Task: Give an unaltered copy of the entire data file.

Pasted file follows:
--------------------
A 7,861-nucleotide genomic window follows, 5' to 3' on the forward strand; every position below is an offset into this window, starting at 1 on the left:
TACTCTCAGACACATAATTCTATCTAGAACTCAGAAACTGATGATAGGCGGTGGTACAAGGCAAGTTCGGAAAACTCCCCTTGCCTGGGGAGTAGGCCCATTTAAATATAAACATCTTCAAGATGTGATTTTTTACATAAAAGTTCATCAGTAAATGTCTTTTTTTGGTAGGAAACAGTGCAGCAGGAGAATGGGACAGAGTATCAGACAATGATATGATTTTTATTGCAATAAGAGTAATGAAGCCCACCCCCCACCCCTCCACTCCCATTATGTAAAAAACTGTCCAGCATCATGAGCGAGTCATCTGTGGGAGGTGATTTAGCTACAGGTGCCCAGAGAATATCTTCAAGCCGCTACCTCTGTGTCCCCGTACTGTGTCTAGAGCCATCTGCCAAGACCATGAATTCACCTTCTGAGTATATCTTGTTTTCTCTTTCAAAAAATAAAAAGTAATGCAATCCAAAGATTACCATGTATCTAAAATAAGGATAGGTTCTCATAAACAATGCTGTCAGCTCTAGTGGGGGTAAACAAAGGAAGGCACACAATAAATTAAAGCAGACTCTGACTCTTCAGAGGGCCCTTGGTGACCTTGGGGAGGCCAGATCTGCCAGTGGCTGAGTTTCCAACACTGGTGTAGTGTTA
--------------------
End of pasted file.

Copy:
A 7,861-nucleotide genomic window follows, 5' to 3' on the forward strand; every position below is an offset into this window, starting at 1 on the left:
TACTCTCAGACACATAATTCTATCTAGAACTCAGAAACTGATGATAGGCGGTGGTACAAGGCAAGTTCGGAAAACTCCCCTTGCCTGGGGAGTAGGCCCATTTAAATATAAACATCTTCAAGATGTGATTTTTTACATAAAAGTTCATCAGTAAATGTCTTTTTTTGGTAGGAAACAGTGCAGCAGGAGAATGGGACAGAGTATCAGACAATGATATGATTTTTATTGCAATAAGAGTAATGAAGCCCACCCCCCACCCCTCCACTCCCATTATGTAAAAAACTGTCCAGCATCATGAGCGAGTCATCTGTGGGAGGTGATTTAGCTACAGGTGCCCAGAGAATATCTTCAAGCCGCTACCTCTGTGTCCCCGTACTGTGTCTAGAGCCATCTGCCAAGACCATGAATTCACCTTCTGAGTATATCTTGTTTTCTCTTTCAAAAAATAAAAAGTAATGCAATCCAAAGATTACCATGTATCTAAAATAAGGATAGGTTCTCATAAACAATGCTGTCAGCTCTAGTGGGGGTAAACAAAGGAAGGCACACAATAAATTAAAGCAGACTCTGACTCTTCAGAGGGCCCTTGGTGACCTTGGGGAGGCCAGATCTGCCAGTGGCTGAGTTTCCAACACTGGTGTAGTGTTA